A young analyst who has been recruited by the CIA uncovers a Russian economic conspiracy and fights against the clock to prevent a terrorist attack.
Kenneth Branagh, 2014
Jack Ryan (Chris Pine) is studying in London when the Twin Towers are attacked; as a result, he joins the marines, suffering a broken back when the helicopter he’s riding in is shot out of the sky. During his recovery he falls in love with Dr. Cathy Muller (Keira Knightley) and is recruited by CIA agent Tom Harper (Kevin Costner). A few years later, he discovers a bunch of hidden accounts from a major Russian corporation headed by the violent Viktor Cherevin (Kenneth Branagh). He heads to Moscow to investigate the accounts and discovers more than he bargained for: a plot to destroy the American economy, an upcoming terrorist attack, and an attempt on his life, not to mention the fact that his fiancee has come to Moscow to surprise him. He, Cathy and Harper become embroiled in the attempt to find out what Cherevin’s up to and take down a terrorist in the United States before the attack can take place.
This is an enjoyable and well put-together action movie with a few flaws, the biggest being that it doesn’t offer anything new or original in the action thriller genre. It’s by-the-number writing, elevated by the fact that a) the plot is easy to follow despite some elements that may, in other hands, be confusing; b) the direction is sleek and exciting; c) Chris Pine. Chris Pine and his incredible blue eyes and his ability to take the archetypal action hero and give him depth and humour. Jack is no cocky Kirk, but he is intelligent and fun in his newness. The scenes where Jack is trying to adjust to life as a CIA agent are the most interesting, but there’s also a very effective shot early in the film of Jack, beaten and bloody after his accident, only one blue eye shining through the blood. The opening is terrific, and the film keeps up the pacing pretty well, although there’s an awfully convenient plane ride that makes everything a little too easy at the end of the second act. There’s also a hell of an explosion that’s used particularly well.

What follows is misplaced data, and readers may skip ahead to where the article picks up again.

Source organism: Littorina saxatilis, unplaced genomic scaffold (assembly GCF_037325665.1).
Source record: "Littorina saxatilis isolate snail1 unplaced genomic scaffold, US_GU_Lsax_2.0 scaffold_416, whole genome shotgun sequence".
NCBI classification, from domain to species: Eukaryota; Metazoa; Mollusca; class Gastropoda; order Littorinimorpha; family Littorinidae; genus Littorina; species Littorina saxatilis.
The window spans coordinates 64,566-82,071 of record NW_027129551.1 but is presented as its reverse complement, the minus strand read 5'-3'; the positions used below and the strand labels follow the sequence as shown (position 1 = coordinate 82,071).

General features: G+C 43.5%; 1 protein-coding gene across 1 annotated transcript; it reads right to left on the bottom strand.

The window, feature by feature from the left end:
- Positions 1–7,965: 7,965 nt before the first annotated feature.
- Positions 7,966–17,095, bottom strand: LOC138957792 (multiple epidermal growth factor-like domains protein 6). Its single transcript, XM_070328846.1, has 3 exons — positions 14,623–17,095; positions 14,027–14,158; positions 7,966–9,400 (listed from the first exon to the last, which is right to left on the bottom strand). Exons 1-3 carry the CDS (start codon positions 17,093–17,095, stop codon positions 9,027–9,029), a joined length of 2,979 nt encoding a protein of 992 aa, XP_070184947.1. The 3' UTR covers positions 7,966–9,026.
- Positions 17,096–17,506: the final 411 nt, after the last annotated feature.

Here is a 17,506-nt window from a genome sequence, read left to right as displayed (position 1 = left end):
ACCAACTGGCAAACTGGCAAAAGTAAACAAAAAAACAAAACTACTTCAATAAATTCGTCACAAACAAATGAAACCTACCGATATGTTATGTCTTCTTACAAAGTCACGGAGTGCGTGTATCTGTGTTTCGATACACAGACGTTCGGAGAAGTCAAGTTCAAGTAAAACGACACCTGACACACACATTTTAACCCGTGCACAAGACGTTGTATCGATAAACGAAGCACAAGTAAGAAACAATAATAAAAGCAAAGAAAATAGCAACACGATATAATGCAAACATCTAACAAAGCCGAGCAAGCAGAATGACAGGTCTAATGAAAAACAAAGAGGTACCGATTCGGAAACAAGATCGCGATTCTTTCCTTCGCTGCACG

There’s also the vanity casting of Kenneth Branagh as main baddie Cherevin. He’s just not believable in the role – even when his actions and words are scary, he doesn’t project the right aura of malice. Kevin Costner sleepwalks through the role of Ryan’s mentor; I half expected him to be evil just so he’d have something to do. Of the supporting cast, Keira Knightley fares the best. Her American accent is passable, if unnecessary, and she has a serious case of British mouth (you know when British people speak with American accents but you can just SEE that they aren’t American by how they talk?), but she’s utterly convincing as Ryan’s plucky girlfriend. She’s given more to do than the traditional action movie love interest, if only a little. The choice to stick with a Russian enemy is strange – we’re years past the cold war, so a Russian terrorist attack just doesn’t convince in a lot of ways. Still, it’s a thoroughly enjoyable action flick, even if it doesn’t break new ground, and it’ll be interesting to see what Jack Ryan gets up to in the next movie from the rebooted franchise. (I’ll watch it. I’ll watch Chris Pine in pretty much anything.)
Jack Ryan: Shadow Recruit on IMDb